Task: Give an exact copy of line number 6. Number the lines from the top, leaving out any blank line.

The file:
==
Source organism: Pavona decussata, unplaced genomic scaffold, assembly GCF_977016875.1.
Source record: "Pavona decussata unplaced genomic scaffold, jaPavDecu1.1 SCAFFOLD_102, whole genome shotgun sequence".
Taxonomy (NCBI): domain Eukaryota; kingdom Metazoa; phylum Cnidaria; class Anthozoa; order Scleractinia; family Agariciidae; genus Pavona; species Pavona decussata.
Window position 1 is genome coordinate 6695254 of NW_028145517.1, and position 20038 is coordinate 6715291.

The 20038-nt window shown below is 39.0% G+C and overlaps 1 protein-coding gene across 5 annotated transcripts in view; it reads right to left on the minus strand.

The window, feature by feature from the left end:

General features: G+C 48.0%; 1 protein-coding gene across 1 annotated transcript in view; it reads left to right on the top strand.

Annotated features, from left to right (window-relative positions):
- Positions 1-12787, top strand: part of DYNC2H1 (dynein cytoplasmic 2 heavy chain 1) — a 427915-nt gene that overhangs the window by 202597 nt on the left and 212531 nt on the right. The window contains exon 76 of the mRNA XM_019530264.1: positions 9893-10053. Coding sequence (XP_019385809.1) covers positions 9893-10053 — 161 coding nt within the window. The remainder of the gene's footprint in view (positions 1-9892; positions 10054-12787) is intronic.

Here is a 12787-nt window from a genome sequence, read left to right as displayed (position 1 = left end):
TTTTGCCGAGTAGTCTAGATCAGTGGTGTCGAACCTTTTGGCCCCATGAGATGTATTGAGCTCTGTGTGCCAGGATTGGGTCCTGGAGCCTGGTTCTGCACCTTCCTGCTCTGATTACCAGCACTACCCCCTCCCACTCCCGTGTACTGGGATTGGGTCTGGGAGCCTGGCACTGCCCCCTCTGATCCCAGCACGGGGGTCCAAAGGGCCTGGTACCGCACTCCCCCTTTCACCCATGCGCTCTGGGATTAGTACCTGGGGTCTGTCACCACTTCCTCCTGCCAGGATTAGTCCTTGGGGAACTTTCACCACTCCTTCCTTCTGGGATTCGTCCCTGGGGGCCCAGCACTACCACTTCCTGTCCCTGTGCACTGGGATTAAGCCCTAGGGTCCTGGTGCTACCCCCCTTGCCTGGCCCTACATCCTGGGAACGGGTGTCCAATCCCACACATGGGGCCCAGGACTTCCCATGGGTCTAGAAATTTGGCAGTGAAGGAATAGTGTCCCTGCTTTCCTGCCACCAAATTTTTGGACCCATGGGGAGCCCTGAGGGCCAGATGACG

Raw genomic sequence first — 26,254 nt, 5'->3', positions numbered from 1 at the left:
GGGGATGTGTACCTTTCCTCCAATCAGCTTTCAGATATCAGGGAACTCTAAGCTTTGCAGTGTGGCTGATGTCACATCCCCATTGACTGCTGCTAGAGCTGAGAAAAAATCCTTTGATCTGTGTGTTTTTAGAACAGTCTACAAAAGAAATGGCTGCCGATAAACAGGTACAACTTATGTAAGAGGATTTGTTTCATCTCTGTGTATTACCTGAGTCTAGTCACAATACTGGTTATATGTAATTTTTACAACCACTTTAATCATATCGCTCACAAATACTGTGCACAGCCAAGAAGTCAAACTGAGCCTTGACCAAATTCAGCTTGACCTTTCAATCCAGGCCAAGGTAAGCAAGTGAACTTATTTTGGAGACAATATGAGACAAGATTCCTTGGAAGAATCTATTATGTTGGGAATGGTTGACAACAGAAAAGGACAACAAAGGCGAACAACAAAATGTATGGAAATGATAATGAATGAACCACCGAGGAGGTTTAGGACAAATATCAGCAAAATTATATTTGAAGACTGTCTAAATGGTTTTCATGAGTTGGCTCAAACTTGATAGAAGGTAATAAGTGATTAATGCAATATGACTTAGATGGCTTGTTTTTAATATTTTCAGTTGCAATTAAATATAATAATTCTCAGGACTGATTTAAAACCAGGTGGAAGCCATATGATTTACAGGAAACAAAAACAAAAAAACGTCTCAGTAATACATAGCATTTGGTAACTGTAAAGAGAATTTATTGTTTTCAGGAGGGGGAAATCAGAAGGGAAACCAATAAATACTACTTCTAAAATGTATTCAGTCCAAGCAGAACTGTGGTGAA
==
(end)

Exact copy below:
The window, feature by feature from the left end: